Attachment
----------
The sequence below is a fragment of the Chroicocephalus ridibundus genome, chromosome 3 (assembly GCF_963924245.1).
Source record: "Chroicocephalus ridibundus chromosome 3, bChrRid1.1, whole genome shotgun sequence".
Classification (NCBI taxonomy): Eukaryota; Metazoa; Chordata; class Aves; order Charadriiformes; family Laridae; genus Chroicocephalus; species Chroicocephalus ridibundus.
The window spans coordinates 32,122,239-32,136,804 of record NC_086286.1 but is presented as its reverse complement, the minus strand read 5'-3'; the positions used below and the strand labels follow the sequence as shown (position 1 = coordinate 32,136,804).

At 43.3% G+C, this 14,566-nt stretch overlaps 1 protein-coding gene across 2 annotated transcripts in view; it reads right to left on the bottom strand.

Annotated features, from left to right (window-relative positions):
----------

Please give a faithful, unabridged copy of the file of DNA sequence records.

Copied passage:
The sequence below is a fragment of the Chroicocephalus ridibundus genome, chromosome 3 (assembly GCF_963924245.1).
Source record: "Chroicocephalus ridibundus chromosome 3, bChrRid1.1, whole genome shotgun sequence".
Classification (NCBI taxonomy): Eukaryota; Metazoa; Chordata; class Aves; order Charadriiformes; family Laridae; genus Chroicocephalus; species Chroicocephalus ridibundus.
The window spans coordinates 32,122,239-32,136,804 of record NC_086286.1 but is presented as its reverse complement, the minus strand read 5'-3'; the positions used below and the strand labels follow the sequence as shown (position 1 = coordinate 32,136,804).

At 43.3% G+C, this 14,566-nt stretch overlaps 1 protein-coding gene across 2 annotated transcripts in view; it reads right to left on the bottom strand.

Annotated features, from left to right (window-relative positions):